An elementary school in Indiana has started an interesting program. It’s called the Typical Peer Program. It puts a couple of students who do not have special needs into a classroom with students who have special needs. The “typical” peers model behavior, and everyone learns to accept others who are different from themselves.
J.B. Stephens Elementary School, in Greenfield, Indiana, has started an innovative preschool program. It is called the Typical Peer Program. I have not heard of any other schools who are doing this.
The program is specifically directed to helping children who have special needs. At the start of a brand new school year, 2 Typical Peers are placed into a classroom of children who have special needs. They choose one boy and one girl per classroom of 10 children.
Students who are selected as Typical Peers who are younger (meaning age 3 or age 4) are placed into classes that meet twice a week. Typical Peers who are pre-kindergarten age (who will be eligible to start kindergarten in the next school year) are placed into classes that meet four times a week.
The Typical Peers are there to serve as good role models. They provide examples of social behavior and speech to their classmates who have special needs. The children who are acting as Typical Peers have no awareness of their purpose in the classroom. They also do not realize that they are learning how to accept those who are different from themselves.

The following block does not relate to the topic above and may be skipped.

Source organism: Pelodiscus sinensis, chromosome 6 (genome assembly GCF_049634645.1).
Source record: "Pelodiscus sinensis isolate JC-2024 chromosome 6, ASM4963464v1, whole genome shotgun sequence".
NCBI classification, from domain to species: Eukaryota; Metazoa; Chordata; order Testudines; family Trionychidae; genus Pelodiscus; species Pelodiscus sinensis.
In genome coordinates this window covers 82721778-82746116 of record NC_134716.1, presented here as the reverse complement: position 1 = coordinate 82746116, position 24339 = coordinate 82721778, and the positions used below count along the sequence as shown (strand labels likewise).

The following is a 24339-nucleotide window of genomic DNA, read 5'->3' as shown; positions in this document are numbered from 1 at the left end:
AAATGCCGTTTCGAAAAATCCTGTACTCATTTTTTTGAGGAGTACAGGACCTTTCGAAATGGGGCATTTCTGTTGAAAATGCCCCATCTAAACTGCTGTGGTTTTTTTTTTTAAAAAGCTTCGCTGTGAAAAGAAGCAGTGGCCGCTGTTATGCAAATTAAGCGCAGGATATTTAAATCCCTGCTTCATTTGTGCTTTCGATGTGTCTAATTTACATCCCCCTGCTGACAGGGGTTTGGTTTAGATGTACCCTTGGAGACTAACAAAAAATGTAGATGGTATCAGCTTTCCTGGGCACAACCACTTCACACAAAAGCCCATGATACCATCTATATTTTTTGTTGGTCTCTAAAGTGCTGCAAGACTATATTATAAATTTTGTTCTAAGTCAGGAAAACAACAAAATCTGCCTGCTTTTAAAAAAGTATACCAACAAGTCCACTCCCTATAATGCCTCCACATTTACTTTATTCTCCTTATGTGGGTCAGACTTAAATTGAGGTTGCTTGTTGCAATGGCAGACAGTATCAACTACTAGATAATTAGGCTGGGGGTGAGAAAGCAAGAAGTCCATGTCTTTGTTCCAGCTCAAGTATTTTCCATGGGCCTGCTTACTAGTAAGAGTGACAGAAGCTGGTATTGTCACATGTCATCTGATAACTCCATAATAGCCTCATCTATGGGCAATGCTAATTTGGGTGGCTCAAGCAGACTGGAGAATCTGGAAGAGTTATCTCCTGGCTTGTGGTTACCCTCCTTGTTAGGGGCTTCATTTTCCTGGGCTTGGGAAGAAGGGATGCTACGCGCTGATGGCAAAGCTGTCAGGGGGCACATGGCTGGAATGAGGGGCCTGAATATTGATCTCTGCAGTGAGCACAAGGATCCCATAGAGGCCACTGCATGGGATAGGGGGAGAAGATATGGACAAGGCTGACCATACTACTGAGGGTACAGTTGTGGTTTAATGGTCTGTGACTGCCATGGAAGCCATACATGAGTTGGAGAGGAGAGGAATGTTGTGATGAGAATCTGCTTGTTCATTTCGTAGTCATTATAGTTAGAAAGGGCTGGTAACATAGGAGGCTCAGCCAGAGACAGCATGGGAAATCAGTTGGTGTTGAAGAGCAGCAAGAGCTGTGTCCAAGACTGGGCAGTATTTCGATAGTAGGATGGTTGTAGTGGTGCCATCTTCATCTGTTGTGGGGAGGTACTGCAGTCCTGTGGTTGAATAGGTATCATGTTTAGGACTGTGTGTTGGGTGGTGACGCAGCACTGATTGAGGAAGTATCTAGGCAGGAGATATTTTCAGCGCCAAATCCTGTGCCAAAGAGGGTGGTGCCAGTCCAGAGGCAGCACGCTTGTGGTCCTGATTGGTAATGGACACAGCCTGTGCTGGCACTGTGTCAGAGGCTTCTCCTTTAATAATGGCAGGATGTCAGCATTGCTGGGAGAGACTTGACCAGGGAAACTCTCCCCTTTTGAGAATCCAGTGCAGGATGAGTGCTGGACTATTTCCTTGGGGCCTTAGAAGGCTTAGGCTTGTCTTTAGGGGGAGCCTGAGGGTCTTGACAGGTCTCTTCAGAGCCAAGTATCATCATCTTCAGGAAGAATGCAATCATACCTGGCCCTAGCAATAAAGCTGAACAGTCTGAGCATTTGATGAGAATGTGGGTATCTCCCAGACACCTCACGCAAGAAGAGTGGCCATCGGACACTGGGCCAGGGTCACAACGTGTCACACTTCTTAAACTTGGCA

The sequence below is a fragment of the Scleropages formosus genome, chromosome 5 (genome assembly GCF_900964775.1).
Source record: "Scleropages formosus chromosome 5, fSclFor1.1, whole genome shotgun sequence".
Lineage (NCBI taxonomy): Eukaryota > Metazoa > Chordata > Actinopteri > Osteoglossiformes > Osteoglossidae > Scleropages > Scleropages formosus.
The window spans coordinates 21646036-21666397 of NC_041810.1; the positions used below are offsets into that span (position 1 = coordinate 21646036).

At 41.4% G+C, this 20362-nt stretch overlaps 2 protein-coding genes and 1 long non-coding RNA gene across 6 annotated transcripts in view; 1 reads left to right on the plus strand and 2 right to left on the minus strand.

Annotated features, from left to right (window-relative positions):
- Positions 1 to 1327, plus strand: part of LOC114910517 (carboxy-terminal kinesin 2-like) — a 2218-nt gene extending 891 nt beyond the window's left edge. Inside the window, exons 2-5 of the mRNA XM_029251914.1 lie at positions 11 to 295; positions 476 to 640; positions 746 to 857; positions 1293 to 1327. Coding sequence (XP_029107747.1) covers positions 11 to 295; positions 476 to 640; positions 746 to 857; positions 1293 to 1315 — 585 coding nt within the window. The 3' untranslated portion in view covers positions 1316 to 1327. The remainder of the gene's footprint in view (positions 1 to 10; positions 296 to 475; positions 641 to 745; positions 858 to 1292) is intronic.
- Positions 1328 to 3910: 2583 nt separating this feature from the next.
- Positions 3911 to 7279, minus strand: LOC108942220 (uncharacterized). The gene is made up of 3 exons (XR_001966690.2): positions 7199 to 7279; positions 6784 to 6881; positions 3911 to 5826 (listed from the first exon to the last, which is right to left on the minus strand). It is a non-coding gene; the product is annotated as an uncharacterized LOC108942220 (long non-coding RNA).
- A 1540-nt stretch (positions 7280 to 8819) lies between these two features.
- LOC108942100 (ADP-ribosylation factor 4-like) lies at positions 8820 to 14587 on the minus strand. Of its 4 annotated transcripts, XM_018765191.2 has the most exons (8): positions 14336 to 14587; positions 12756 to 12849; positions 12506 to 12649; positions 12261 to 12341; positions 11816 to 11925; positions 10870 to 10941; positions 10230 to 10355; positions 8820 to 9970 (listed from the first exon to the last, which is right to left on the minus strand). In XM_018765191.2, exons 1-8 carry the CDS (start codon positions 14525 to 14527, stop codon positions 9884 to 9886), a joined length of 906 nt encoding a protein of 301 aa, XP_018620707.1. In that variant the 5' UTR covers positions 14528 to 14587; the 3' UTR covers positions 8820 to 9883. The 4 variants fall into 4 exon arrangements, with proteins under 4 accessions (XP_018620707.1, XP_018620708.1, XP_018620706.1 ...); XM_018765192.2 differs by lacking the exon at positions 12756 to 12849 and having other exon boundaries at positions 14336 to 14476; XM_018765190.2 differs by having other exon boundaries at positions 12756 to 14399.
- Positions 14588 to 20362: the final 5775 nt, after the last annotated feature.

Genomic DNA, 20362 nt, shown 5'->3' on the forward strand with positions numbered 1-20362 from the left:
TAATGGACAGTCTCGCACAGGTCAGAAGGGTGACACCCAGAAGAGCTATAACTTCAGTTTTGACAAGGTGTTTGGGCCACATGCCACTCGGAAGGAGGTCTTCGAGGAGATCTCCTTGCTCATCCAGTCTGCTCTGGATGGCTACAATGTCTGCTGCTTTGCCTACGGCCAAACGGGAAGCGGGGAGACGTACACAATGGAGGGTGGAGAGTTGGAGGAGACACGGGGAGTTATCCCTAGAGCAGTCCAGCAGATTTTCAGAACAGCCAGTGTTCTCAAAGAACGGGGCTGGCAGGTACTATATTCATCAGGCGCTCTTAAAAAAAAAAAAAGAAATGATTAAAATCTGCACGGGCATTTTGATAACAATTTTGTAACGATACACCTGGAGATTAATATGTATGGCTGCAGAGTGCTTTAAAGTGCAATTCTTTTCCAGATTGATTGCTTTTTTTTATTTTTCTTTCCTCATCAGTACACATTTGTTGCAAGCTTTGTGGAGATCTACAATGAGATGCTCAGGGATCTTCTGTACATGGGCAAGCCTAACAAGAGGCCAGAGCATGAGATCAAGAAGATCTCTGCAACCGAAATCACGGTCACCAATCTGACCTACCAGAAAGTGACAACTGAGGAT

Julie Rogers is a preschool teacher at J.B. Stephens Elementary School. She sees a noticeable difference in classrooms with typical peers. She said:
By the time they’re 4 going on 5, they have a lot of conversational skills and they’re really good talkers. They always have a comment, and some of our children have special needs. They learn how to answer questions and how to participate that way.
The principle of J.B. Stephens Elementary School is Candy Short. She has this to say about the Typical Peer program:
The most important reason to have a child in this program is the children who are typical peers will develop empathy for students who might have a different disability or a different way to learn.
I find this program to be fascinating. As a former teacher, and a former day care / preschool teacher, I realize that preschool is a good time to learn a lot of things, including how school “works”, what to do, what not to do, and how to get along with others. This seems like the perfect time to try a Typical Peer Program. It appears that everyone involved benefits from it.
Image by U.S. Embassy, Manila Philippines on Flickr